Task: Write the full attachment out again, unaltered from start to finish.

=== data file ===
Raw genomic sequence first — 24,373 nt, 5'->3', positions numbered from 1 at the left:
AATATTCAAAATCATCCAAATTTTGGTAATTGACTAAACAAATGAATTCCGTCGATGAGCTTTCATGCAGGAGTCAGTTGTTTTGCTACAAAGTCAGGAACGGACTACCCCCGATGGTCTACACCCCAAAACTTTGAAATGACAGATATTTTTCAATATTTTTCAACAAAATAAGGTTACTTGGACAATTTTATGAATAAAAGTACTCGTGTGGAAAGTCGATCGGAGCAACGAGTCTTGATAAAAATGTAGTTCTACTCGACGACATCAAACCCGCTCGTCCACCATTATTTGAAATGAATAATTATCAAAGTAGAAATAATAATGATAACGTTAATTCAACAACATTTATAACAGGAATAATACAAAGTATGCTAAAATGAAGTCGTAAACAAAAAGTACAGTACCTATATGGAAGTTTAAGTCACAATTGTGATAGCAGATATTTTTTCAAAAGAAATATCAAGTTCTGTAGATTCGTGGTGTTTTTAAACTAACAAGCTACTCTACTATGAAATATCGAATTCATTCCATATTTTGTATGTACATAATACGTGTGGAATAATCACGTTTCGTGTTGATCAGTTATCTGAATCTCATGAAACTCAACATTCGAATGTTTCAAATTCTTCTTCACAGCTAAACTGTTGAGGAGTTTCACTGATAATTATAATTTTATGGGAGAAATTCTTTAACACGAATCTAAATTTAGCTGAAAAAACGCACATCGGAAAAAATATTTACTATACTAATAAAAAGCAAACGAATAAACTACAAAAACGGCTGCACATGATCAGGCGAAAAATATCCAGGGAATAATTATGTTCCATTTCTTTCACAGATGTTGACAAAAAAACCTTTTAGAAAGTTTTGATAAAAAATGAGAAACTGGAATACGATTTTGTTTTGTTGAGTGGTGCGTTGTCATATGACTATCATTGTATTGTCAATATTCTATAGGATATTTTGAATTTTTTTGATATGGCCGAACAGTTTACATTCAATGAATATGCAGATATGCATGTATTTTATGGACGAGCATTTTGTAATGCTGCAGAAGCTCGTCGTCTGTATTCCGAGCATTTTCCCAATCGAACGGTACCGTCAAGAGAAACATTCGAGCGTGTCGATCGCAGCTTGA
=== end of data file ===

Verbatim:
Raw genomic sequence first — 24,373 nt, 5'->3', positions numbered from 1 at the left:
AATATTCAAAATCATCCAAATTTTGGTAATTGACTAAACAAATGAATTCCGTCGATGAGCTTTCATGCAGGAGTCAGTTGTTTTGCTACAAAGTCAGGAACGGACTACCCCCGATGGTCTACACCCCAAAACTTTGAAATGACAGATATTTTTCAATATTTTTCAACAAAATAAGGTTACTTGGACAATTTTATGAATAAAAGTACTCGTGTGGAAAGTCGATCGGAGCAACGAGTCTTGATAAAAATGTAGTTCTACTCGACGACATCAAACCCGCTCGTCCACCATTATTTGAAATGAATAATTATCAAAGTAGAAATAATAATGATAACGTTAATTCAACAACATTTATAACAGGAATAATACAAAGTATGCTAAAATGAAGTCGTAAACAAAAAGTACAGTACCTATATGGAAGTTTAAGTCACAATTGTGATAGCAGATATTTTTTCAAAAGAAATATCAAGTTCTGTAGATTCGTGGTGTTTTTAAACTAACAAGCTACTCTACTATGAAATATCGAATTCATTCCATATTTTGTATGTACATAATACGTGTGGAATAATCACGTTTCGTGTTGATCAGTTATCTGAATCTCATGAAACTCAACATTCGAATGTTTCAAATTCTTCTTCACAGCTAAACTGTTGAGGAGTTTCACTGATAATTATAATTTTATGGGAGAAATTCTTTAACACGAATCTAAATTTAGCTGAAAAAACGCACATCGGAAAAAATATTTACTATACTAATAAAAAGCAAACGAATAAACTACAAAAACGGCTGCACATGATCAGGCGAAAAATATCCAGGGAATAATTATGTTCCATTTCTTTCACAGATGTTGACAAAAAAACCTTTTAGAAAGTTTTGATAAAAAATGAGAAACTGGAATACGATTTTGTTTTGTTGAGTGGTGCGTTGTCATATGACTATCATTGTATTGTCAATATTCTATAGGATATTTTGAATTTTTTTGATATGGCCGAACAGTTTACATTCAATGAATATGCAGATATGCATGTATTTTATGGACGAGCATTTTGTAATGCTGCAGAAGCTCGTCGTCTGTATTCCGAGCATTTTCCCAATCGAACGGTACCGTCAAGAGAAACATTCGAGCGTGTCGATCGCAGCTTGA